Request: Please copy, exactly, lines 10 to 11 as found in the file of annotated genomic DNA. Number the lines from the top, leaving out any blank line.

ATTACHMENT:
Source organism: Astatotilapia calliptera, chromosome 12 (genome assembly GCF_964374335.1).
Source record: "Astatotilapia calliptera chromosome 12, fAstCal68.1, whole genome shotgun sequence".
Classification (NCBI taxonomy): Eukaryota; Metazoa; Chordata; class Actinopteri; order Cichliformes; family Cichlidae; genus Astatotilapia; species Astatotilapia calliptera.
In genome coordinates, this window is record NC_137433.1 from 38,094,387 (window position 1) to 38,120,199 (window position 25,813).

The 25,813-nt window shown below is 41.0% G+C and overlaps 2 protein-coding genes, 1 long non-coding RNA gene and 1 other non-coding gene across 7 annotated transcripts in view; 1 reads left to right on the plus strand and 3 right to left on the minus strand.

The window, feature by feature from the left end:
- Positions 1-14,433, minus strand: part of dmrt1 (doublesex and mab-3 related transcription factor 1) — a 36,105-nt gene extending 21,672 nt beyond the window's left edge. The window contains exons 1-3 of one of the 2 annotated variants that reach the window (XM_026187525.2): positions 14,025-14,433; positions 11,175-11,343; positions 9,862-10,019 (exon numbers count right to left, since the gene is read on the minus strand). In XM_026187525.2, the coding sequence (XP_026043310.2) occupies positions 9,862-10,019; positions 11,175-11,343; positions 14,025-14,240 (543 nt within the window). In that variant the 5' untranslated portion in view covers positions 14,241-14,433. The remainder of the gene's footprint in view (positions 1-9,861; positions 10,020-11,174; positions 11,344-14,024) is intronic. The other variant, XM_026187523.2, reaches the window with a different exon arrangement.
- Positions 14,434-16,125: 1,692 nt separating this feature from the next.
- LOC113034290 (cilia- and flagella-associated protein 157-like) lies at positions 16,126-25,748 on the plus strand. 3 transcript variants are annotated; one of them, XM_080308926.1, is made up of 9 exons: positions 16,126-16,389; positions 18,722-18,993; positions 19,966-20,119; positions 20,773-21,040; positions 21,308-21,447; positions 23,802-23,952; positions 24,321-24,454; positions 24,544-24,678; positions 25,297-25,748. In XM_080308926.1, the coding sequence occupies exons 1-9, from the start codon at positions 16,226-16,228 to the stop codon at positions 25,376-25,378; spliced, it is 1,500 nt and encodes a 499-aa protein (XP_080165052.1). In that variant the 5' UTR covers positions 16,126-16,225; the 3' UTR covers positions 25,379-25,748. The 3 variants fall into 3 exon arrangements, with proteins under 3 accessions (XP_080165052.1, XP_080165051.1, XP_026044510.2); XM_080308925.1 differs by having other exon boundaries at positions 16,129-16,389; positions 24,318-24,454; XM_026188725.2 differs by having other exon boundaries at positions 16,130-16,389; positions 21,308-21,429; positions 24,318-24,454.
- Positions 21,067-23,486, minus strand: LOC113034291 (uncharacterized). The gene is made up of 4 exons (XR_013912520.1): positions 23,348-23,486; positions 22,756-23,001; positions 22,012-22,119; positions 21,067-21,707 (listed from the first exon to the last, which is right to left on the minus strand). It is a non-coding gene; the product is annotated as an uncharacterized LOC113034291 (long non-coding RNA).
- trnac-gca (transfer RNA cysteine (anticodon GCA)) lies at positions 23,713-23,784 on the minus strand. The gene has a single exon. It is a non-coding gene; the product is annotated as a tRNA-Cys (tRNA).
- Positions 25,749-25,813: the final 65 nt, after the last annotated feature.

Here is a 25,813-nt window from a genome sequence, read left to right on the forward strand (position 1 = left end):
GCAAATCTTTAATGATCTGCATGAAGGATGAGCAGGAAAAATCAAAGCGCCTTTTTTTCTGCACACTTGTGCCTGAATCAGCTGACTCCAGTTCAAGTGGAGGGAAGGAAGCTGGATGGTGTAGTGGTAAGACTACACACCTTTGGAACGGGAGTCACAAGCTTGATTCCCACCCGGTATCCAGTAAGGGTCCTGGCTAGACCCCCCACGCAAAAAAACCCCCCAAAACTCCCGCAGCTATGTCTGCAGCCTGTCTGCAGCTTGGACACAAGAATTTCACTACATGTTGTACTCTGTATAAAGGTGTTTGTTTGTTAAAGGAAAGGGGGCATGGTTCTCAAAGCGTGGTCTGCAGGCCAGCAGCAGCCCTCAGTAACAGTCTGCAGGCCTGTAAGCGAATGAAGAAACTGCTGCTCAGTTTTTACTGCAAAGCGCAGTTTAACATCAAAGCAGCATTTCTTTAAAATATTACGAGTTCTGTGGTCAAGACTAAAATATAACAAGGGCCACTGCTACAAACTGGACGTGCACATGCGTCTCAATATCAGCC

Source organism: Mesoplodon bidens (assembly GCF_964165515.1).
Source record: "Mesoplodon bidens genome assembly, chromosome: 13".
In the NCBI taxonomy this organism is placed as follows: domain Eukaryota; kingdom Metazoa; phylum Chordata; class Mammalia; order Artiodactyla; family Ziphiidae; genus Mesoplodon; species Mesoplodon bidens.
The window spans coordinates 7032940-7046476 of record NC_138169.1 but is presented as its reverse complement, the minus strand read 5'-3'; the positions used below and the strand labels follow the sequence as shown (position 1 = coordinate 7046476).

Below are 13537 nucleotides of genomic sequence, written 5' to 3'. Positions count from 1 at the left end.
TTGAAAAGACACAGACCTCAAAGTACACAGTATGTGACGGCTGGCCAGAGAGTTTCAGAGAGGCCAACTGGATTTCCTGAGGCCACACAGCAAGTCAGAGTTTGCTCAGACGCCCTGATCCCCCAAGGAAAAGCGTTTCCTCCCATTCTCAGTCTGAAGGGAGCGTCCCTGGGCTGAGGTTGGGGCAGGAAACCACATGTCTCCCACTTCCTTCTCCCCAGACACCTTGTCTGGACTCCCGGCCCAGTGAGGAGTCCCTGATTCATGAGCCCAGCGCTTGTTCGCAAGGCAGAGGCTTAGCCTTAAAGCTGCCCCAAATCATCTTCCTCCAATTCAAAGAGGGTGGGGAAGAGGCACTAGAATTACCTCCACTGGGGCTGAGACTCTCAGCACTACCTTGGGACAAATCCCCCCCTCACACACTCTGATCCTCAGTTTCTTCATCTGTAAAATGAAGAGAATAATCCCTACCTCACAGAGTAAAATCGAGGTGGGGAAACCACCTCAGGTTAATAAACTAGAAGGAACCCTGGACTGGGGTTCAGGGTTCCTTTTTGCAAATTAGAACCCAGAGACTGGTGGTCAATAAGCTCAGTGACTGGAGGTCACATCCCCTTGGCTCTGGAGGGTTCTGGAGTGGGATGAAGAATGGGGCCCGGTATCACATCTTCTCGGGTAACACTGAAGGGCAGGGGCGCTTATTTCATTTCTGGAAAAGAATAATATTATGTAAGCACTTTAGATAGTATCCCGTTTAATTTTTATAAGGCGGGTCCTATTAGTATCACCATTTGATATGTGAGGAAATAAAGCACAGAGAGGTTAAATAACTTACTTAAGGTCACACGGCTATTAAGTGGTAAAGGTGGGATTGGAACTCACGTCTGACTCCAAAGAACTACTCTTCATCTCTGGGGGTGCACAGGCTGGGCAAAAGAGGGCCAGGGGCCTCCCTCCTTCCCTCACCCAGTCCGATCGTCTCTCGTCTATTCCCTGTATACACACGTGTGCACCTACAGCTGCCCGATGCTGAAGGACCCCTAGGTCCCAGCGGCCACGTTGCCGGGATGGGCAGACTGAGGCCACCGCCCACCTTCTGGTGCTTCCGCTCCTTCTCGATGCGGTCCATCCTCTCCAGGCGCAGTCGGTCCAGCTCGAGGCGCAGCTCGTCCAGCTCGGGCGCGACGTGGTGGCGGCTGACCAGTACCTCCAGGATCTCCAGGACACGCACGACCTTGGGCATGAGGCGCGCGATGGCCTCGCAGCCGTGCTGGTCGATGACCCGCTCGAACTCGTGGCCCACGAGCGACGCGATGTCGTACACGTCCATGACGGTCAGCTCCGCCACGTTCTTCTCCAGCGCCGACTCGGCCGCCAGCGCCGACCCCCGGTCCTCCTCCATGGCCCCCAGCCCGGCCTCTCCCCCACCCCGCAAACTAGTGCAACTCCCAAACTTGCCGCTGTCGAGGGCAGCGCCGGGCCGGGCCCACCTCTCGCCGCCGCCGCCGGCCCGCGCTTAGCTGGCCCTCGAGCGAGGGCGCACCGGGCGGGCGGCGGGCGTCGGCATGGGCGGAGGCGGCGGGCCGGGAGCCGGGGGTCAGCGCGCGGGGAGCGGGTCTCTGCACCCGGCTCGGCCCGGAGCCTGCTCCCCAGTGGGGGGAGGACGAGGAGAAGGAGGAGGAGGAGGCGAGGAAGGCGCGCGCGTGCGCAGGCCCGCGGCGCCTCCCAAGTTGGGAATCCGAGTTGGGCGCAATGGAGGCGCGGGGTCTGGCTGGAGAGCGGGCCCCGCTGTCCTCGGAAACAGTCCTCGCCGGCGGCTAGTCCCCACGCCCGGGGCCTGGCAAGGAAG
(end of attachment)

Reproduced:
- Positions 21,067-23,486, minus strand: LOC113034291 (uncharacterized). The gene is made up of 4 exons (XR_013912520.1): positions 23,348-23,486; positions 22,756-23,001; positions 22,012-22,119; positions 21,067-21,707 (listed from the first exon to the last, which is right to left on the minus strand). It is a non-coding gene; the product is annotated as an uncharacterized LOC113034291 (long non-coding RNA).
- trnac-gca (transfer RNA cysteine (anticodon GCA)) lies at positions 23,713-23,784 on the minus strand. The gene has a single exon. It is a non-coding gene; the product is annotated as a tRNA-Cys (tRNA).